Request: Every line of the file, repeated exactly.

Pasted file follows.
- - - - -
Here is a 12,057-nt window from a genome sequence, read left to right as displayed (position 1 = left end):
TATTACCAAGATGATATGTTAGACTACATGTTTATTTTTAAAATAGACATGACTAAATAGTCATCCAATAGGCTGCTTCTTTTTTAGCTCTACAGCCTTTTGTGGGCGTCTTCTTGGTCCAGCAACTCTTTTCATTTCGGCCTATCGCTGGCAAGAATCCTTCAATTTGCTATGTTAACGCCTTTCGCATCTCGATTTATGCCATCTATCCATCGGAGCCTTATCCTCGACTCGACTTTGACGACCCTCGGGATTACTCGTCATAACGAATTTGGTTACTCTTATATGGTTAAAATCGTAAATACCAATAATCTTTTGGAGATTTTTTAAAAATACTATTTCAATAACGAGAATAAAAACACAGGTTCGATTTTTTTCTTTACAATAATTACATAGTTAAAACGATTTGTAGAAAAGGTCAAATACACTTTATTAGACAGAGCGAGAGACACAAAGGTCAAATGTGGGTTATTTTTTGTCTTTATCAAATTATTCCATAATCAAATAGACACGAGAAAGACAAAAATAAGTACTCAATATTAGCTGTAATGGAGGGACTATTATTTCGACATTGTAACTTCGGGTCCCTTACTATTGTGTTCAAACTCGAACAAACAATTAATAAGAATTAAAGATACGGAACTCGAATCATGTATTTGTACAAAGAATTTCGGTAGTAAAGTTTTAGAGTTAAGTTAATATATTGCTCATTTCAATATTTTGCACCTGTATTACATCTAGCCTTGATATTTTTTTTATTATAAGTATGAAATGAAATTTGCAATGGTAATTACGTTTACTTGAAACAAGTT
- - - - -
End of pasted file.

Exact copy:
Here is a 12,057-nt window from a genome sequence, read left to right as displayed (position 1 = left end):
TATTACCAAGATGATATGTTAGACTACATGTTTATTTTTAAAATAGACATGACTAAATAGTCATCCAATAGGCTGCTTCTTTTTTAGCTCTACAGCCTTTTGTGGGCGTCTTCTTGGTCCAGCAACTCTTTTCATTTCGGCCTATCGCTGGCAAGAATCCTTCAATTTGCTATGTTAACGCCTTTCGCATCTCGATTTATGCCATCTATCCATCGGAGCCTTATCCTCGACTCGACTTTGACGACCCTCGGGATTACTCGTCATAACGAATTTGGTTACTCTTATATGGTTAAAATCGTAAATACCAATAATCTTTTGGAGATTTTTTAAAAATACTATTTCAATAACGAGAATAAAAACACAGGTTCGATTTTTTTCTTTACAATAATTACATAGTTAAAACGATTTGTAGAAAAGGTCAAATACACTTTATTAGACAGAGCGAGAGACACAAAGGTCAAATGTGGGTTATTTTTTGTCTTTATCAAATTATTCCATAATCAAATAGACACGAGAAAGACAAAAATAAGTACTCAATATTAGCTGTAATGGAGGGACTATTATTTCGACATTGTAACTTCGGGTCCCTTACTATTGTGTTCAAACTCGAACAAACAATTAATAAGAATTAAAGATACGGAACTCGAATCATGTATTTGTACAAAGAATTTCGGTAGTAAAGTTTTAGAGTTAAGTTAATATATTGCTCATTTCAATATTTTGCACCTGTATTACATCTAGCCTTGATATTTTTTTTATTATAAGTATGAAATGAAATTTGCAATGGTAATTACGTTTACTTGAAACAAGTT